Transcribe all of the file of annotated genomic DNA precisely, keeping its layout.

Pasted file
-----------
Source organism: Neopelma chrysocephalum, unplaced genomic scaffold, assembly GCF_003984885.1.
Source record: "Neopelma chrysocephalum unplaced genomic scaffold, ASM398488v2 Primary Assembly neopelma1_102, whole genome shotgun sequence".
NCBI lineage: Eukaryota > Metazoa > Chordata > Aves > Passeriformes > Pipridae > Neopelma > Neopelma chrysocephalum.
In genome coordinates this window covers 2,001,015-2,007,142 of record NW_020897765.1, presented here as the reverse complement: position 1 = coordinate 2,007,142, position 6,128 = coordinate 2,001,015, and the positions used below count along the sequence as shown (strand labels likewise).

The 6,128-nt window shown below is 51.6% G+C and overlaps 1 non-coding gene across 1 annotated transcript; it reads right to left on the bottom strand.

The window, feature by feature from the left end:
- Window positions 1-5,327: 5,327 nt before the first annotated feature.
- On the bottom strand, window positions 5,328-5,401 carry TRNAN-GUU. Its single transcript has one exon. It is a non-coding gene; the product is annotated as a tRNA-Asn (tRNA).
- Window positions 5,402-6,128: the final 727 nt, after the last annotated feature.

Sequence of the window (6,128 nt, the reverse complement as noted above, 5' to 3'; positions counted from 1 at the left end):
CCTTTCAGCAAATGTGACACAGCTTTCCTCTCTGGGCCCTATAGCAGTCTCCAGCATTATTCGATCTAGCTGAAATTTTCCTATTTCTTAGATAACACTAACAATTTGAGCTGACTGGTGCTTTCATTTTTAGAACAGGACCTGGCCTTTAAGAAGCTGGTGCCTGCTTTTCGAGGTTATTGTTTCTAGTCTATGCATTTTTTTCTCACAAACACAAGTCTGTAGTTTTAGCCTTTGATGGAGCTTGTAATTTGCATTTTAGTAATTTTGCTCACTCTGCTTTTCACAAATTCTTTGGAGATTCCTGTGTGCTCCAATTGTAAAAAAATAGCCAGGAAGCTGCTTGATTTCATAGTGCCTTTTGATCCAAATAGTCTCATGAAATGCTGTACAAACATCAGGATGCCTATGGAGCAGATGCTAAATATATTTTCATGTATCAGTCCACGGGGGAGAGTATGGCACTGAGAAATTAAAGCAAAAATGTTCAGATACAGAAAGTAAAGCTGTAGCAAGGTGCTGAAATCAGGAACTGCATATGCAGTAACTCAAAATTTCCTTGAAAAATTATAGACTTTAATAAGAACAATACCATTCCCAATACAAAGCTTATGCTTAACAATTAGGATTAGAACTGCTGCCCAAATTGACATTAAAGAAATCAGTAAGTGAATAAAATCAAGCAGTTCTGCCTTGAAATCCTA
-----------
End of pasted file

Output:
Source organism: Neopelma chrysocephalum, unplaced genomic scaffold, assembly GCF_003984885.1.
Source record: "Neopelma chrysocephalum unplaced genomic scaffold, ASM398488v2 Primary Assembly neopelma1_102, whole genome shotgun sequence".
NCBI lineage: Eukaryota > Metazoa > Chordata > Aves > Passeriformes > Pipridae > Neopelma > Neopelma chrysocephalum.
In genome coordinates this window covers 2,001,015-2,007,142 of record NW_020897765.1, presented here as the reverse complement: position 1 = coordinate 2,007,142, position 6,128 = coordinate 2,001,015, and the positions used below count along the sequence as shown (strand labels likewise).

The 6,128-nt window shown below is 51.6% G+C and overlaps 1 non-coding gene across 1 annotated transcript; it reads right to left on the bottom strand.

The window, feature by feature from the left end:
- Window positions 1-5,327: 5,327 nt before the first annotated feature.
- On the bottom strand, window positions 5,328-5,401 carry TRNAN-GUU. Its single transcript has one exon. It is a non-coding gene; the product is annotated as a tRNA-Asn (tRNA).
- Window positions 5,402-6,128: the final 727 nt, after the last annotated feature.

Sequence of the window (6,128 nt, the reverse complement as noted above, 5' to 3'; positions counted from 1 at the left end):
CCTTTCAGCAAATGTGACACAGCTTTCCTCTCTGGGCCCTATAGCAGTCTCCAGCATTATTCGATCTAGCTGAAATTTTCCTATTTCTTAGATAACACTAACAATTTGAGCTGACTGGTGCTTTCATTTTTAGAACAGGACCTGGCCTTTAAGAAGCTGGTGCCTGCTTTTCGAGGTTATTGTTTCTAGTCTATGCATTTTTTTCTCACAAACACAAGTCTGTAGTTTTAGCCTTTGATGGAGCTTGTAATTTGCATTTTAGTAATTTTGCTCACTCTGCTTTTCACAAATTCTTTGGAGATTCCTGTGTGCTCCAATTGTAAAAAAATAGCCAGGAAGCTGCTTGATTTCATAGTGCCTTTTGATCCAAATAGTCTCATGAAATGCTGTACAAACATCAGGATGCCTATGGAGCAGATGCTAAATATATTTTCATGTATCAGTCCACGGGGGAGAGTATGGCACTGAGAAATTAAAGCAAAAATGTTCAGATACAGAAAGTAAAGCTGTAGCAAGGTGCTGAAATCAGGAACTGCATATGCAGTAACTCAAAATTTCCTTGAAAAATTATAGACTTTAATAAGAACAATACCATTCCCAATACAAAGCTTATGCTTAACAATTAGGATTAGAACTGCTGCCCAAATTGACATTAAAGAAATCAGTAAGTGAATAAAATCAAGCAGTTCTGCCTTGAAATCCTA